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Conducting, Lecturing, Teaching

Conducting

From my days as an undergraduate I felt that it was necessary to supplement composing with other musical activities which would, in different ways, feed the creative impulse. I have been aware that conducting can be a very valuable tool for composers but only if I underwent an intensive amount of studying in its art.

My early years were spent under the expert guidance of Robin Page who must have had a tough task as I am naturally badly co-ordinated and clumsy so much so that for one lesson was devoted to transferring oranges from one hand to the other. Later I took lessons from Vilem Tausky at the Guildhall who was always illuminating when approaching Dvorak and Janacek.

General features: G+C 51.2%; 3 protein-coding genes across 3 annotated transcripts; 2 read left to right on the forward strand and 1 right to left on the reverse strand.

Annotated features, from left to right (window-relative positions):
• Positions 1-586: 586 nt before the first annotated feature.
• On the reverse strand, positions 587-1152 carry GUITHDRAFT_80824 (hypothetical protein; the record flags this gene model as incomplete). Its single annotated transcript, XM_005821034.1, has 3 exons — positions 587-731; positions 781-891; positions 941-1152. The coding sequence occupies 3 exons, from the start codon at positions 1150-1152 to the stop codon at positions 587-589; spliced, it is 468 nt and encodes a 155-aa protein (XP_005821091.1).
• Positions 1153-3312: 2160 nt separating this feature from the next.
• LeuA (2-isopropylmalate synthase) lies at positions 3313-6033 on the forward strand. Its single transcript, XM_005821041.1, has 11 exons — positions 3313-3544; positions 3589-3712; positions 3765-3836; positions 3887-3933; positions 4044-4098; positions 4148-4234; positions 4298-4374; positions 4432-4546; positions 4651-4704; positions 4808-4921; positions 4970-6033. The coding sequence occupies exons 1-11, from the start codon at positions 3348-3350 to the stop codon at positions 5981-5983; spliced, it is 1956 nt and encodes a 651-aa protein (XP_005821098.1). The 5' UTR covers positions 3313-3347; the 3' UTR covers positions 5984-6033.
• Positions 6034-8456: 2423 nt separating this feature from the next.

Working with Bernstein at the Schleswig Holstein Summer School in 1987 was of course a revelation, for he was one of the very few conductors I have ever watched who could literally transform the sound of an orchestra by standing on the podium. A Bernstein rehearsal seemed to me to unlock the real essence of the composer; the risk taking, the "living on the edge" were not egocentric mannerisms as is often maintained, but an ability to bring one closer than ever before to the humanity of the music.

The more strictly disciplined approach of George Hurst worked as a perfect counterbalance to Bernstein, and I will be forever grateful to George for championing my 1st Symphony in the late 80’s.

Having felt that there were so many significant figures whose work was continually undervalued or even ignored I felt a passionate urge for their music to be heard, not in concerts full of contemporary music for I have never been attracted to the ghetto approach but alongside the Classical masters. Amongst the composers whose work seems unjustly neglected are Robert Simpson, Vagn Holmboe and Malcolm Arnold.